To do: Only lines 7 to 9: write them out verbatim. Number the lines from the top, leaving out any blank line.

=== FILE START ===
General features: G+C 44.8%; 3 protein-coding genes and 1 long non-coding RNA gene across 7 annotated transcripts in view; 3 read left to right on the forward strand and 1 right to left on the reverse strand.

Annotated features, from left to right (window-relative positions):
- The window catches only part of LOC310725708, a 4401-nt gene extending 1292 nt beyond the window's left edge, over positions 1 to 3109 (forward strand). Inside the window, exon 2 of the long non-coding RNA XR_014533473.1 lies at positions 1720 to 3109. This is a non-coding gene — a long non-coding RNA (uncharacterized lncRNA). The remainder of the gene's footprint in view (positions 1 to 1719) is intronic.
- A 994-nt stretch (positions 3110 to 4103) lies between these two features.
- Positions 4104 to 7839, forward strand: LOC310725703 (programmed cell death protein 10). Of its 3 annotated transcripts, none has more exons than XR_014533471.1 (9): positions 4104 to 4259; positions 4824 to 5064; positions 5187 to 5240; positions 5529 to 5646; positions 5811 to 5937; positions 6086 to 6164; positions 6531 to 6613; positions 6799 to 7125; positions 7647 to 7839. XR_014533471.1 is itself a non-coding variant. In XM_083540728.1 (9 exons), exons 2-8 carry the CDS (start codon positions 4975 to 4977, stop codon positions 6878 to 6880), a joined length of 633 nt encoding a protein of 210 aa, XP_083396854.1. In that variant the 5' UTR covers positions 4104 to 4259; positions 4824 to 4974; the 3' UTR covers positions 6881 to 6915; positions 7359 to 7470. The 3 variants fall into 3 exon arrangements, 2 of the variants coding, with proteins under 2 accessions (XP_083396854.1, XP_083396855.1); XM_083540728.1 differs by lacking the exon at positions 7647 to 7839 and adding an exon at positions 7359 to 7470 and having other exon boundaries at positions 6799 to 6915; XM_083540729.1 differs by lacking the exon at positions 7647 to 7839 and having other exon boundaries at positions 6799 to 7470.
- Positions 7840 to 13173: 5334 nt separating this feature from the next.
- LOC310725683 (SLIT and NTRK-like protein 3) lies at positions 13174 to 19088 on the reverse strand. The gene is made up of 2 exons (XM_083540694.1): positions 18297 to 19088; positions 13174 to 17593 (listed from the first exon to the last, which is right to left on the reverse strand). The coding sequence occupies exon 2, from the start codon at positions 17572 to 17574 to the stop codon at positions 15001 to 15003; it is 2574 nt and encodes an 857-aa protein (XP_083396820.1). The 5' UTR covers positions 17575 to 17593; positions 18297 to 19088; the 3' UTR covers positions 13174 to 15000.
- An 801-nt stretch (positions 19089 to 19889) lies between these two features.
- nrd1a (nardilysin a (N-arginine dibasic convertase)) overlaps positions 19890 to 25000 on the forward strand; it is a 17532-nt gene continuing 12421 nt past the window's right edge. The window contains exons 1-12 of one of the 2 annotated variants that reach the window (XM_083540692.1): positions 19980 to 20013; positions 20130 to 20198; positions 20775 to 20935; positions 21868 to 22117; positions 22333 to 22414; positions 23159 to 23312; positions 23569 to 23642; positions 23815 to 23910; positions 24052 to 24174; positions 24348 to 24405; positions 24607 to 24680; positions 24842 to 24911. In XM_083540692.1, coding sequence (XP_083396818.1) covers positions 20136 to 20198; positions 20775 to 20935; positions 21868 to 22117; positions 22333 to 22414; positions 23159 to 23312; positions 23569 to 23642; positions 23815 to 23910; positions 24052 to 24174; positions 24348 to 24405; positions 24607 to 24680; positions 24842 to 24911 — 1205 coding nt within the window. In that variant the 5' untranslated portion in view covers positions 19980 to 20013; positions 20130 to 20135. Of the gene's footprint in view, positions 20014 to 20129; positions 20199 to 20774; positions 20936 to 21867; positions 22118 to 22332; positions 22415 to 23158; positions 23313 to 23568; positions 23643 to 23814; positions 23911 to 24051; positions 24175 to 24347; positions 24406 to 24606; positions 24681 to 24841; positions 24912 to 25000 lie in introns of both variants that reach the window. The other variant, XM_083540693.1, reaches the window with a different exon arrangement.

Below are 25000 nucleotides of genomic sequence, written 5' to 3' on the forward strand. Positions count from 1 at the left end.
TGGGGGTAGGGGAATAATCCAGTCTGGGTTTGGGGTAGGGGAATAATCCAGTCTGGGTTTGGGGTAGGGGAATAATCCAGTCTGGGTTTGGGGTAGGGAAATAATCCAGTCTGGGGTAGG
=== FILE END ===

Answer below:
- LOC310725683 (SLIT and NTRK-like protein 3) lies at positions 13174 to 19088 on the reverse strand. The gene is made up of 2 exons (XM_083540694.1): positions 18297 to 19088; positions 13174 to 17593 (listed from the first exon to the last, which is right to left on the reverse strand). The coding sequence occupies exon 2, from the start codon at positions 17572 to 17574 to the stop codon at positions 15001 to 15003; it is 2574 nt and encodes an 857-aa protein (XP_083396820.1). The 5' UTR covers positions 17575 to 17593; positions 18297 to 19088; the 3' UTR covers positions 13174 to 15000.
- An 801-nt stretch (positions 19089 to 19889) lies between these two features.
- nrd1a (nardilysin a (N-arginine dibasic convertase)) overlaps positions 19890 to 25000 on the forward strand; it is a 17532-nt gene continuing 12421 nt past the window's right edge. The window contains exons 1-12 of one of the 2 annotated variants that reach the window (XM_083540692.1): positions 19980 to 20013; positions 20130 to 20198; positions 20775 to 20935; positions 21868 to 22117; positions 22333 to 22414; positions 23159 to 23312; positions 23569 to 23642; positions 23815 to 23910; positions 24052 to 24174; positions 24348 to 24405; positions 24607 to 24680; positions 24842 to 24911. In XM_083540692.1, coding sequence (XP_083396818.1) covers positions 20136 to 20198; positions 20775 to 20935; positions 21868 to 22117; positions 22333 to 22414; positions 23159 to 23312; positions 23569 to 23642; positions 23815 to 23910; positions 24052 to 24174; positions 24348 to 24405; positions 24607 to 24680; positions 24842 to 24911 — 1205 coding nt within the window. In that variant the 5' untranslated portion in view covers positions 19980 to 20013; positions 20130 to 20135. Of the gene's footprint in view, positions 20014 to 20129; positions 20199 to 20774; positions 20936 to 21867; positions 22118 to 22332; positions 22415 to 23158; positions 23313 to 23568; positions 23643 to 23814; positions 23911 to 24051; positions 24175 to 24347; positions 24406 to 24606; positions 24681 to 24841; positions 24912 to 25000 lie in introns of both variants that reach the window. The other variant, XM_083540693.1, reaches the window with a different exon arrangement.